Think having a baby is rough? Just try bringing home a new puppy. All babies need is a couple of diaper changes, a few feedings and a burping session once in a while. But puppies? They need way more attention, particularly if you consider all the playing, the outdoor walks in the rain, the house training, the gnawing on furniture, the chewing of shoes, the non-stop barking and…did I mention the house training?

You know what I’m talking about, puppy-owners. It’s exhausting.

But don’t worry. It’s 2018. The labor market is tight, good employees are in high demand and paid time off, particularly for new parents, is a hot benefit many firms are offering. Now some of these firms are taking this concept one step further and offering the ultimate solution to the ultimate first-world problem: paid time off specifically for new pet owners. It’s called “pawternity” and no, I am not joking. Read More…

Criminals Are Saying Bye-Bye to Bitcoin …And Other Small Business Tech News This Week


(This post originally appeared on Forbes)

Here are five things in technology that happened this past week and how they affect your business. Did you miss them?

 1 — The criminal underworld is dropping bitcoin for another currency.

Bitcoin’s earliest and most avid fans—criminals—are now opting for a different virtual currency. Privacy coins such as monero, designed to avoid tracking, are being used more in recent months because law enforcers have adopted software tools to monitor people using bitcoin. (Source: St. Louis Post-Dispatch)

Why this is important for your business: Read More…

The Mississippi flag has become an big issue for this small business

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(This post originally appeared on The Washington Post)

The Mississippi state flag incorporates a confederate flag. Is this good for business?

Not according to some. One merchant who is outspoken about the flag is Jan Rideout. Rideout owns a boutique shop in Ocean Springs, Miss., a small city of about 17,500 residents that also supports more than 150 independent shops like hers. Ocean Springs is known for its beautiful waterfront, beaches and picturesque setting and draws tens of thousands of visitors all year round to its art, music and food festivals. The town’s merchants, however, are concerned that the state’s flag may be hurting business.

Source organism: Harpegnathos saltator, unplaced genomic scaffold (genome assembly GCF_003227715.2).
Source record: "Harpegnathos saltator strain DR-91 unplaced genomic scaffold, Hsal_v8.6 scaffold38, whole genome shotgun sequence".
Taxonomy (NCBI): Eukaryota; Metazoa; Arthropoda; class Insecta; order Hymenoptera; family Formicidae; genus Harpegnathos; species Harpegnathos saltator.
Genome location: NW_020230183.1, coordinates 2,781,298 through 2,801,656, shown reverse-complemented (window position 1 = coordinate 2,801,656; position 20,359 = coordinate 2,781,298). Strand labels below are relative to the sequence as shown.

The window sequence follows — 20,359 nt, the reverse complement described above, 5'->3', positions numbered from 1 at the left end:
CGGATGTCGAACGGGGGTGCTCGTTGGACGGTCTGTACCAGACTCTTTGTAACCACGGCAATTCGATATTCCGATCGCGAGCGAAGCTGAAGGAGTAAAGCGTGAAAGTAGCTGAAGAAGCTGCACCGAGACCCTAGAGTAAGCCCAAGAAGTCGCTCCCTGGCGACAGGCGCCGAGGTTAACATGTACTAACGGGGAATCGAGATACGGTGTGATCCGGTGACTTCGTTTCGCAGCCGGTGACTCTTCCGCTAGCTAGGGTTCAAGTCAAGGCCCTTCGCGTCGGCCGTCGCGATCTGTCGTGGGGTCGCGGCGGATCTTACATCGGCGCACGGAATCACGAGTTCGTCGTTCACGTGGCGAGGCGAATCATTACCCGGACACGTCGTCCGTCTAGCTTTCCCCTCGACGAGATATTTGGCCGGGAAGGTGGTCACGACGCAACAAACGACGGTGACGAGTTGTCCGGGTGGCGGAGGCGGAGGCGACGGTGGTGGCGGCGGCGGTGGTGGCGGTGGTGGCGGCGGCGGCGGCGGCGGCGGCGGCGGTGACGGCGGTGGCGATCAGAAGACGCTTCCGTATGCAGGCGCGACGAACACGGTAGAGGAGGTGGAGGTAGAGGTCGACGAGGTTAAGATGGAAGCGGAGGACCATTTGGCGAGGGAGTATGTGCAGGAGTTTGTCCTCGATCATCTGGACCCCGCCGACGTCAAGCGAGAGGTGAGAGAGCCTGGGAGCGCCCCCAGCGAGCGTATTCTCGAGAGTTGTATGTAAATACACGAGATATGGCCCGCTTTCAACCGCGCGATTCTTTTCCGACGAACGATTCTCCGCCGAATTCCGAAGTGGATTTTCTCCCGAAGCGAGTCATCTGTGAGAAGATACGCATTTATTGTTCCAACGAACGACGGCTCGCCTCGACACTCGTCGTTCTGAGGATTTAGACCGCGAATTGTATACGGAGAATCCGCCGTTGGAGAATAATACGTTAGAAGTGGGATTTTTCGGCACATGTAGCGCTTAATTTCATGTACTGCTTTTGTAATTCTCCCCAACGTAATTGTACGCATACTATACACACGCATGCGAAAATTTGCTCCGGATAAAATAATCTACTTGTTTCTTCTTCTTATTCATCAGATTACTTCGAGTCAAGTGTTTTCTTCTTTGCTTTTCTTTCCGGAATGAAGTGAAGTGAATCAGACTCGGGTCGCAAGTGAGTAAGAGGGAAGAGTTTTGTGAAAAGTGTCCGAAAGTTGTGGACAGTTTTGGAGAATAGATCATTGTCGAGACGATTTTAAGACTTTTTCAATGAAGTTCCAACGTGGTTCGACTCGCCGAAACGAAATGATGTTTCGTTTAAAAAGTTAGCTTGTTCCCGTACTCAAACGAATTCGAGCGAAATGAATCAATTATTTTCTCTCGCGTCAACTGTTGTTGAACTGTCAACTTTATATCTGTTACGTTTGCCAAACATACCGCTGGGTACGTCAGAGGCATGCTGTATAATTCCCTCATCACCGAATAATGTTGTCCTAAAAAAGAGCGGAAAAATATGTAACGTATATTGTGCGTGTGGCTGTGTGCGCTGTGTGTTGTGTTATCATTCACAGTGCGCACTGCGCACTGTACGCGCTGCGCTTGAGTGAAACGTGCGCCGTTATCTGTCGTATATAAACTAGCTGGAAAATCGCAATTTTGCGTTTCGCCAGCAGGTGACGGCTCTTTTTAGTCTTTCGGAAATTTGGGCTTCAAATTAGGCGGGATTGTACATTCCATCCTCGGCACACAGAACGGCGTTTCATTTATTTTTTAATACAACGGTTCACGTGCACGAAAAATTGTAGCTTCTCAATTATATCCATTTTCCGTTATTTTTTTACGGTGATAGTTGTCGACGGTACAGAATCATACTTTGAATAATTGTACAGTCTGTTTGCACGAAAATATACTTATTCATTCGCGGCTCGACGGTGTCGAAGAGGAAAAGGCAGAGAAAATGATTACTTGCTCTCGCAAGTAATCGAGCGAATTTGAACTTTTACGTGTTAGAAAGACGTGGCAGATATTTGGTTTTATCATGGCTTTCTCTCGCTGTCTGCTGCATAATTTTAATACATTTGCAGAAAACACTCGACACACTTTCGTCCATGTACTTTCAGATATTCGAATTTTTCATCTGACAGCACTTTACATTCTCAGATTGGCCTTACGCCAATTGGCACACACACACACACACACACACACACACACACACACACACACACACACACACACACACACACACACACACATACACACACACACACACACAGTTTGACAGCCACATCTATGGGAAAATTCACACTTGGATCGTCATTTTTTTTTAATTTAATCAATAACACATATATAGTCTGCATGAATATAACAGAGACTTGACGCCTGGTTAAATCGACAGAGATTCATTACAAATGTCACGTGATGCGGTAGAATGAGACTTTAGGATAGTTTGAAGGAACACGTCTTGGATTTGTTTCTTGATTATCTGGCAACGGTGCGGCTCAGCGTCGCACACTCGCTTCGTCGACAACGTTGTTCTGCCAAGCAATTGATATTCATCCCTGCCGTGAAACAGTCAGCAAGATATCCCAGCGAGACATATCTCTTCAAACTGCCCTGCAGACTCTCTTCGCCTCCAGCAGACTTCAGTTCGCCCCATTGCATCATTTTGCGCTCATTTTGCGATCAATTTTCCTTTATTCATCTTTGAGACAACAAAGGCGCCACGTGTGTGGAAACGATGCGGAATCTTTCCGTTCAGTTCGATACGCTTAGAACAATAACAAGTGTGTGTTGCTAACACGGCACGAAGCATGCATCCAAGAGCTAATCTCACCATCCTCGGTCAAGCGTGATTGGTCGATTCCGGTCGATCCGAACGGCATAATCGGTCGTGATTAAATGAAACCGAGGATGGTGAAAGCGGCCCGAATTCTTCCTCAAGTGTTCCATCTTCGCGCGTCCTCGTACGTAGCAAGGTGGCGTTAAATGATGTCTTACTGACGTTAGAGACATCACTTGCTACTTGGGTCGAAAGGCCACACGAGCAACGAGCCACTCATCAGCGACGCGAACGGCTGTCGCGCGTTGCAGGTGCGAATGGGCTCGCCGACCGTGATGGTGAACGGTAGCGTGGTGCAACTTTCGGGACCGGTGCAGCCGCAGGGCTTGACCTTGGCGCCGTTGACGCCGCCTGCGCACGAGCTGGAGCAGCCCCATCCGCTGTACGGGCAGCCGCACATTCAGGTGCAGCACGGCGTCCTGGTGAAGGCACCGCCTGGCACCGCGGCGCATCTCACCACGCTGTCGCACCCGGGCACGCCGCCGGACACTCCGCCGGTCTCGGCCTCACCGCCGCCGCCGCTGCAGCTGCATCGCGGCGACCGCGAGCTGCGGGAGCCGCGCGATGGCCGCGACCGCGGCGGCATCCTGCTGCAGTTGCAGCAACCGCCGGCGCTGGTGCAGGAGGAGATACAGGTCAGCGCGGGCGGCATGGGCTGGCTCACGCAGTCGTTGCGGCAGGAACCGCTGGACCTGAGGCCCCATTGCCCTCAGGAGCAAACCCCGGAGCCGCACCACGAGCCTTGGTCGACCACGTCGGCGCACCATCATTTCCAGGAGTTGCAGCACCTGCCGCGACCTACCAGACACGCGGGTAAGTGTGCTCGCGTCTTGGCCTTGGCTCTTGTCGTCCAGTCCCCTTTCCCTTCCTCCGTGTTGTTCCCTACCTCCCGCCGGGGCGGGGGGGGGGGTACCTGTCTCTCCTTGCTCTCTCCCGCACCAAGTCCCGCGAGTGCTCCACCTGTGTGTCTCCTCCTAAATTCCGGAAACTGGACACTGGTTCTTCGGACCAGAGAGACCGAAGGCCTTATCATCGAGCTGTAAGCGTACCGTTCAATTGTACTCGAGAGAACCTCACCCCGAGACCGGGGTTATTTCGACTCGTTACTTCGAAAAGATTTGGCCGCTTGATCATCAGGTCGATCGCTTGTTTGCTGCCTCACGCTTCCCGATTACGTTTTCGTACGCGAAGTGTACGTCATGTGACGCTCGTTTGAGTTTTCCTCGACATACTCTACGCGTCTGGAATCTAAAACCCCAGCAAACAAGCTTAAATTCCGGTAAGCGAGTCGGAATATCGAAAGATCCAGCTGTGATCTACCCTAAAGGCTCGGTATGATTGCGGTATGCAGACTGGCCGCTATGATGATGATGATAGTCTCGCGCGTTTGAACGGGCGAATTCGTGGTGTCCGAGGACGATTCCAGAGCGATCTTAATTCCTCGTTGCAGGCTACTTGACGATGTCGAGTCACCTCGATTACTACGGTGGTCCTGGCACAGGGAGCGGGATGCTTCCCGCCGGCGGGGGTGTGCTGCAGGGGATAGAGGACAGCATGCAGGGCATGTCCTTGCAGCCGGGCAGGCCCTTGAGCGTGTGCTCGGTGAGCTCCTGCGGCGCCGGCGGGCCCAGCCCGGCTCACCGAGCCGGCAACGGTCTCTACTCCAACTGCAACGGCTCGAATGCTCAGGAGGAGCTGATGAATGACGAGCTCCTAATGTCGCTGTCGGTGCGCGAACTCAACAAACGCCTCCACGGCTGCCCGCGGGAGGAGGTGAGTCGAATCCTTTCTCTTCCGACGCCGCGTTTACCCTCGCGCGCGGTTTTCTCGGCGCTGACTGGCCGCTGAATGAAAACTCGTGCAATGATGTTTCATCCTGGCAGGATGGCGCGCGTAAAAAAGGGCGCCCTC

Last November — and despite protests — the town’s leaders voted to make it a requirement to fly the flag at its City Hall and other city office buildings. Read More…

5 Mistakes to Avoid When Advertising on Facebook in 2018


(This post originally appeared on Inc.)

When people ask me where to spend their advertising dollars this year I’m usually telling them Facebook.

Sure, there are plenty of other marketing platforms to choose from and lots of other ways to generate sales for your products or services.  Of course, Facebook isn’t for everyone.  But c’mon – the social media giant has billions of users from around the world playing on it every day and more than 70 million small businesses owners like me have our own pages. Even if you sell just to other businesses and you don’t think those businesses are active on Facebook, I can still guarantee that many of the employees at that business – people who make buying decisions – are.

This is why 2018 will be a big year for businesses advertising on Facebook. The company is making a tremendous push to attract more advertising dollars – particularly from small and medium companies. Advertising on Facebook is relatively inexpensive compared to other platforms and more tools are planned this year to make the process easier and more targeted.  So if you’re thinking of giving it a shot, then here are five mistakes to avoid. Read More…